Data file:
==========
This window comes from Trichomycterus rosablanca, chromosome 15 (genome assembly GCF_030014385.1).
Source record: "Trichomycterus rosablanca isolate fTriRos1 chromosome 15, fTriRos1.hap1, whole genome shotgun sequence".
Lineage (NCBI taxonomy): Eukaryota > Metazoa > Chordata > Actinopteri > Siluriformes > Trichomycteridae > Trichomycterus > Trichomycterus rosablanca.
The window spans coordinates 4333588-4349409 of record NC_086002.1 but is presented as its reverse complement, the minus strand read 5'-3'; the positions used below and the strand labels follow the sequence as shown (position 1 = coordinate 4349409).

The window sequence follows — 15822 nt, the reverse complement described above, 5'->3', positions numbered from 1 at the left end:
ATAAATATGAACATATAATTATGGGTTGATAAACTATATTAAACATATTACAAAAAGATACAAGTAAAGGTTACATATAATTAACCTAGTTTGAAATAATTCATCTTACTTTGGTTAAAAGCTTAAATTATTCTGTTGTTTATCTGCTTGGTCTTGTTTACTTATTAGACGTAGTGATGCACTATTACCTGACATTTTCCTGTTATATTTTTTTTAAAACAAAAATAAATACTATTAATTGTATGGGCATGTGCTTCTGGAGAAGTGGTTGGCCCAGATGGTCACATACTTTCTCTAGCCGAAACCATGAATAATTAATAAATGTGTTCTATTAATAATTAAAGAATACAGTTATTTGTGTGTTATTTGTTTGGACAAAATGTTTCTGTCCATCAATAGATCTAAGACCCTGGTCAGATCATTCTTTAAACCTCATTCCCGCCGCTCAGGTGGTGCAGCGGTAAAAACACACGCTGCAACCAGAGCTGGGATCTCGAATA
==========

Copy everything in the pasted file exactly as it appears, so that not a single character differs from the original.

This window comes from Trichomycterus rosablanca, chromosome 15 (genome assembly GCF_030014385.1).
Source record: "Trichomycterus rosablanca isolate fTriRos1 chromosome 15, fTriRos1.hap1, whole genome shotgun sequence".
Lineage (NCBI taxonomy): Eukaryota > Metazoa > Chordata > Actinopteri > Siluriformes > Trichomycteridae > Trichomycterus > Trichomycterus rosablanca.
The window spans coordinates 4333588-4349409 of record NC_086002.1 but is presented as its reverse complement, the minus strand read 5'-3'; the positions used below and the strand labels follow the sequence as shown (position 1 = coordinate 4349409).

The window sequence follows — 15822 nt, the reverse complement described above, 5'->3', positions numbered from 1 at the left end:
ATAAATATGAACATATAATTATGGGTTGATAAACTATATTAAACATATTACAAAAAGATACAAGTAAAGGTTACATATAATTAACCTAGTTTGAAATAATTCATCTTACTTTGGTTAAAAGCTTAAATTATTCTGTTGTTTATCTGCTTGGTCTTGTTTACTTATTAGACGTAGTGATGCACTATTACCTGACATTTTCCTGTTATATTTTTTTTAAAACAAAAATAAATACTATTAATTGTATGGGCATGTGCTTCTGGAGAAGTGGTTGGCCCAGATGGTCACATACTTTCTCTAGCCGAAACCATGAATAATTAATAAATGTGTTCTATTAATAATTAAAGAATACAGTTATTTGTGTGTTATTTGTTTGGACAAAATGTTTCTGTCCATCAATAGATCTAAGACCCTGGTCAGATCATTCTTTAAACCTCATTCCCGCCGCTCAGGTGGTGCAGCGGTAAAAACACACGCTGCAACCAGAGCTGGGATCTCGAATA